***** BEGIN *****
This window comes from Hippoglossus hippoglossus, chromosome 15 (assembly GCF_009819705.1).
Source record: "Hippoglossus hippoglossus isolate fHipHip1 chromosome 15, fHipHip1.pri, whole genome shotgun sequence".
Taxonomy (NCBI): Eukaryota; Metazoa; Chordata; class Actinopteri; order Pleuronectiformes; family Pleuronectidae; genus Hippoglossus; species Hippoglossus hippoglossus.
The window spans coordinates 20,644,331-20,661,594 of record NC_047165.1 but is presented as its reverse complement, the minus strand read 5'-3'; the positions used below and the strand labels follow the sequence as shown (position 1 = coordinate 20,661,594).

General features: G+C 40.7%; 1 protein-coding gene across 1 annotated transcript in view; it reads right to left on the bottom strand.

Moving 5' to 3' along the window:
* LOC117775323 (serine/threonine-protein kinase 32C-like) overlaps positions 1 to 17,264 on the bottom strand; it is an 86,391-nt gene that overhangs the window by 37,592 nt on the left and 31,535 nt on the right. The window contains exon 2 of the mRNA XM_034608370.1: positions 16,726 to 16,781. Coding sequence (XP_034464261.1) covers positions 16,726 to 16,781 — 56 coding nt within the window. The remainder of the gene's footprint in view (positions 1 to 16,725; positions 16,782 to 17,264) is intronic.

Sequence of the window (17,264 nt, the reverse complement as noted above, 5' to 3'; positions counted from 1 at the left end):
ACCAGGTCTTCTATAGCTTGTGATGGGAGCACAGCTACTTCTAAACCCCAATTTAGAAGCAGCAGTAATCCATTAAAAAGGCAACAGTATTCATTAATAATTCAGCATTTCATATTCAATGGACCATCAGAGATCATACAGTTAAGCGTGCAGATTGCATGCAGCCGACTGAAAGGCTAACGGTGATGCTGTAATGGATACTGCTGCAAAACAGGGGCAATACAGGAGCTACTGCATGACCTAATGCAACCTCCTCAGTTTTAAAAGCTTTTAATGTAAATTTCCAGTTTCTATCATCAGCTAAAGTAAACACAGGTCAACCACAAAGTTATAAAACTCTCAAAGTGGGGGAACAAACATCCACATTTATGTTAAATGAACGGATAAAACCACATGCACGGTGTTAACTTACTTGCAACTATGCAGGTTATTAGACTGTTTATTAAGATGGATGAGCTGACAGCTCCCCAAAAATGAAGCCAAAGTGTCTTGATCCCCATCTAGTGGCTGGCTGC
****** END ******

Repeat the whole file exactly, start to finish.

This window comes from Hippoglossus hippoglossus, chromosome 15 (assembly GCF_009819705.1).
Source record: "Hippoglossus hippoglossus isolate fHipHip1 chromosome 15, fHipHip1.pri, whole genome shotgun sequence".
Taxonomy (NCBI): Eukaryota; Metazoa; Chordata; class Actinopteri; order Pleuronectiformes; family Pleuronectidae; genus Hippoglossus; species Hippoglossus hippoglossus.
The window spans coordinates 20,644,331-20,661,594 of record NC_047165.1 but is presented as its reverse complement, the minus strand read 5'-3'; the positions used below and the strand labels follow the sequence as shown (position 1 = coordinate 20,661,594).

General features: G+C 40.7%; 1 protein-coding gene across 1 annotated transcript in view; it reads right to left on the bottom strand.

Moving 5' to 3' along the window:
* LOC117775323 (serine/threonine-protein kinase 32C-like) overlaps positions 1 to 17,264 on the bottom strand; it is an 86,391-nt gene that overhangs the window by 37,592 nt on the left and 31,535 nt on the right. The window contains exon 2 of the mRNA XM_034608370.1: positions 16,726 to 16,781. Coding sequence (XP_034464261.1) covers positions 16,726 to 16,781 — 56 coding nt within the window. The remainder of the gene's footprint in view (positions 1 to 16,725; positions 16,782 to 17,264) is intronic.

Sequence of the window (17,264 nt, the reverse complement as noted above, 5' to 3'; positions counted from 1 at the left end):
ACCAGGTCTTCTATAGCTTGTGATGGGAGCACAGCTACTTCTAAACCCCAATTTAGAAGCAGCAGTAATCCATTAAAAAGGCAACAGTATTCATTAATAATTCAGCATTTCATATTCAATGGACCATCAGAGATCATACAGTTAAGCGTGCAGATTGCATGCAGCCGACTGAAAGGCTAACGGTGATGCTGTAATGGATACTGCTGCAAAACAGGGGCAATACAGGAGCTACTGCATGACCTAATGCAACCTCCTCAGTTTTAAAAGCTTTTAATGTAAATTTCCAGTTTCTATCATCAGCTAAAGTAAACACAGGTCAACCACAAAGTTATAAAACTCTCAAAGTGGGGGAACAAACATCCACATTTATGTTAAATGAACGGATAAAACCACATGCACGGTGTTAACTTACTTGCAACTATGCAGGTTATTAGACTGTTTATTAAGATGGATGAGCTGACAGCTCCCCAAAAATGAAGCCAAAGTGTCTTGATCCCCATCTAGTGGCTGGCTGC